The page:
We have a war going on globally and its flying right under the radar. Oil and the drop in price have created a massive amount of turbulence. The players are many and the alliances are blurred to say the least. While at war in some cases in the traditional manner, many of these countries are on the same side in the Oil War. While there are many more players, these are the headliners of the World at War for Oil. Let’s look at the players and the effects they will see.
United States and Canada – Low prices are great for the consumer, right? Well remember when your mom would say it’s all fun and games until someone gets hurt. That is where we are today as the low prices are going to eventually affect millions of people around the world, specifically in the U.S. and Canada as already seen. The shale boom has been a great story and created thousands of jobs and helped put the U.S. in a role as leader in the Oil world. Unfortunately, it is coming to an end. Companies, not just oil producers, are laying off thousands. Oil services companies and even the stores and leisure companies that fulfill the needs of the people who work in the oil industry are feeling the pinch. We are coming into a major shift and could see our economy take a huge hit as we begin to see the pink slips handed out. So while the cost at the pump is low, people might not be able to afford cheap gas if they don’t have a job. . The U.S. is seeing ancillary benefits from this, however, on a purely political landscape. Our enemies, if you will, such as Russia are hurting. Low oil coupled with sanctions has decimated the Ruble and the Russian Central bank and Putin are scrambling to get ahead of this. Iran is continuing to get squeezed with heavy sanctions and will need to become a more willing participant in the nuke talks. Venezuela who needs oil much higher and also needs the U.S. to refine their product is also seeing hard times. So, from a political landscape the price of oil is a benefit to the U.S. Low oil prices will eventually hurt the consumer.
Russia – While being decimated by this and with a breakeven of over $100 a barrel they are far from a solution as the Ruble has crumbled and there is little doubt the U.S. is not feeling bad watching Putin squirm. Putin has a very tough uphill battle as not only is oil an issue, but the sanctions also continue to hurt the Russian people. We will see a more aggressive Russia no different than corning a Bear. Ever heard the saying “don’t poke the bear?” Well, we are poking pretty hard.
Iran – A big win for the U.S. as low oil prices coupled with heavy sanctions are crippling Iran. While we are trying to negotiate a nuke deal and sanctions are taking a toll, the price of oil is squeezing Iran even more. They recently came out and stated they could withstand oil prices as low as $25. Now that is laughable at best and they actually need over $130 a barrel. The Saudis are also loving this, as they are bitter enemies and there is little doubt that gamesmanship is being played on the side of the Saudi’s as well.
Saudi Arabia – Low oil prices are helping the Saudis accomplish a number of items. By continuing to stand firm with not cutting production, they are bleeding the Iranians who they dislike, they are also bleeding the Shale producers in the U.S. and Canada. Their posturing is simply that and most do not believe they will hold firm and clearly blink first.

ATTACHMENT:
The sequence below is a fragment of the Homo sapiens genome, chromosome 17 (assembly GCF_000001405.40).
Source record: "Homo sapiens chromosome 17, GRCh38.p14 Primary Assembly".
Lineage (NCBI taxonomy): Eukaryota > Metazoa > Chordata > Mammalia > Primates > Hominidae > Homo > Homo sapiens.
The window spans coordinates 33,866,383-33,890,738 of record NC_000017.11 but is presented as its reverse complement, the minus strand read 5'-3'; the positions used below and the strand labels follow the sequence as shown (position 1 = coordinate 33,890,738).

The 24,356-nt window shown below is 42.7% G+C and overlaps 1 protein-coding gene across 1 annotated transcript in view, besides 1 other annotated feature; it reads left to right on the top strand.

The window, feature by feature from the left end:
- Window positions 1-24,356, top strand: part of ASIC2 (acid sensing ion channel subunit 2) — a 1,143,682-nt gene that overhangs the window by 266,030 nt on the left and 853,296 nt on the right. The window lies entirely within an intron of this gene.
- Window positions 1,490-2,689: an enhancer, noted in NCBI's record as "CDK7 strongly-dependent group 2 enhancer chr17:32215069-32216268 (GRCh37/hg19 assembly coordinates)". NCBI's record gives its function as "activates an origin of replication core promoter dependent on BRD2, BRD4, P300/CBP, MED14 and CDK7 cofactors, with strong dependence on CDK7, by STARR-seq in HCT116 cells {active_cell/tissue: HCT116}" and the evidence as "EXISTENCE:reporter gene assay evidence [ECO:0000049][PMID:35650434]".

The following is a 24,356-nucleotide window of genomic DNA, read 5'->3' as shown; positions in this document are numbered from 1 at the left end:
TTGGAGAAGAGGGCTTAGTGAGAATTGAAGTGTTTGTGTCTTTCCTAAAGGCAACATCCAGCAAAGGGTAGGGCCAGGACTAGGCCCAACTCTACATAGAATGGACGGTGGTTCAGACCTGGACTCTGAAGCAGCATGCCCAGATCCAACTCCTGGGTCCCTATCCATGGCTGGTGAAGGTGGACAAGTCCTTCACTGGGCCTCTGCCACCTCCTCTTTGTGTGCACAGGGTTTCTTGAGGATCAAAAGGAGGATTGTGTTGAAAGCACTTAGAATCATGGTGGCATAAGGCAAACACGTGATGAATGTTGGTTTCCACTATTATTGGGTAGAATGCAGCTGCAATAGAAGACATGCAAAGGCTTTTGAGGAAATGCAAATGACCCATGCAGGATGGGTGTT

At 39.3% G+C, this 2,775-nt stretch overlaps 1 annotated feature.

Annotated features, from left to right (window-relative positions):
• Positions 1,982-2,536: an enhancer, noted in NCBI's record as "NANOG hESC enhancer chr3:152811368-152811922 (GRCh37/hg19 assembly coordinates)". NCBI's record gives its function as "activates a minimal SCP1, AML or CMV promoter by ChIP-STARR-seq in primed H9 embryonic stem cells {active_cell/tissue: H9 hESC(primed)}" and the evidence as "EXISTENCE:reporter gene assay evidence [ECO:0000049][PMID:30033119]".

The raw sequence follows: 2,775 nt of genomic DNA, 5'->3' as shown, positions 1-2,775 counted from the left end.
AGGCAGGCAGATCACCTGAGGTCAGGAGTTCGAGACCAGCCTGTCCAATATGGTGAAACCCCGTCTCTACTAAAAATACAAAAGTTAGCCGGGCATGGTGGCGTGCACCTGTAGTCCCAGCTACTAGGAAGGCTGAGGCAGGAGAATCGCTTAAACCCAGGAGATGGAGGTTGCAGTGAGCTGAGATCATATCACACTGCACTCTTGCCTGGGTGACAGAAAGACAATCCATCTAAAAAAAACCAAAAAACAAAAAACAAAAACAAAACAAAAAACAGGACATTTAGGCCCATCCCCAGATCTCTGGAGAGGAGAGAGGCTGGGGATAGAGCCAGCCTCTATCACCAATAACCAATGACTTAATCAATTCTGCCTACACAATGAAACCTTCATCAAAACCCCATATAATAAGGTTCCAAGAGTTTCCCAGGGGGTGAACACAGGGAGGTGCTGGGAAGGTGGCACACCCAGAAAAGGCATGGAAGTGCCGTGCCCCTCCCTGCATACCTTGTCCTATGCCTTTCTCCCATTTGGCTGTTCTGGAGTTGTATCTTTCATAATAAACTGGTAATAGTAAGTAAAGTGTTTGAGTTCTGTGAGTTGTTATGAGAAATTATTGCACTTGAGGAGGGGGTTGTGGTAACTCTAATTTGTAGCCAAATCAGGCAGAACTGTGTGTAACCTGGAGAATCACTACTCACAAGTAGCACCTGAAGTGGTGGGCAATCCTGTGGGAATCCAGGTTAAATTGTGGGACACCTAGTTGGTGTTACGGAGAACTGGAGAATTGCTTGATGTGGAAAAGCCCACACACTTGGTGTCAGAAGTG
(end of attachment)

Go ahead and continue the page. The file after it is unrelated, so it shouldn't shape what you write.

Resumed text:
Iraq – The biggest issue is the new war with ISIS and the ability to pay for this while continuing to rebuild their country. With oil so low the Iraqi’s will continue to bleed and plead for the Saudis to cut production.
Kurds – While not a country per say they are an autonomous region and have a lot to gain and lose based on the price of oil as it is their only real income. This is hurting them and making it more difficult to fund the defense against ISIS as well.
Venezuela – Another win for the U.S. With inflation at record highs, the need for oil to be over $150 a barrel this is a country that is on the brink of destruction. The U.S. hopes in secret for this to unravel and force the people to rise up.
OPEC states that non-OPEC countries need to cut production to stabilize prices. Non-OPEC countries wonder why that would be the case. I myself wonder why would we do that. OPEC is mystifying to begin with and the fact we have let a monopoly take control of what today is our most valuable resource is unimaginable so I say pump baby and don’t stop until they drop. So we are in for a long drawn-out battle as Saudi Arabia has stood firm and has decided not to cut production.
The Saudis have irritated countries in and out of OPEC seeing this as posturing against the U.S. Shale producers while hurting their own OPEC countries. Here are the ramifications for this. First they are playing a very dangerous game of who will blink first. The Saudis are clearly trying to hold prices low and begin to squeeze the U.S. shale producers. In addition, they are putting pressure on the Iranians at the same time.
As a matter of fact, taking a look at a recent CIT report and Reuters charts, each show that not one country can afford oil to be below $54 a barrel with Kuwait at the lowest break even point. So, what do the Saudis think they are accomplishing?
In the end, the U.S. will stand tall, become oil independent, and not look back. The reality is we need to have prices stabilize around $60/$70 so we can continue to pump oil while achieving renewable energy sources at the same time.
Donovan Lazar | Chief Revenue Officer
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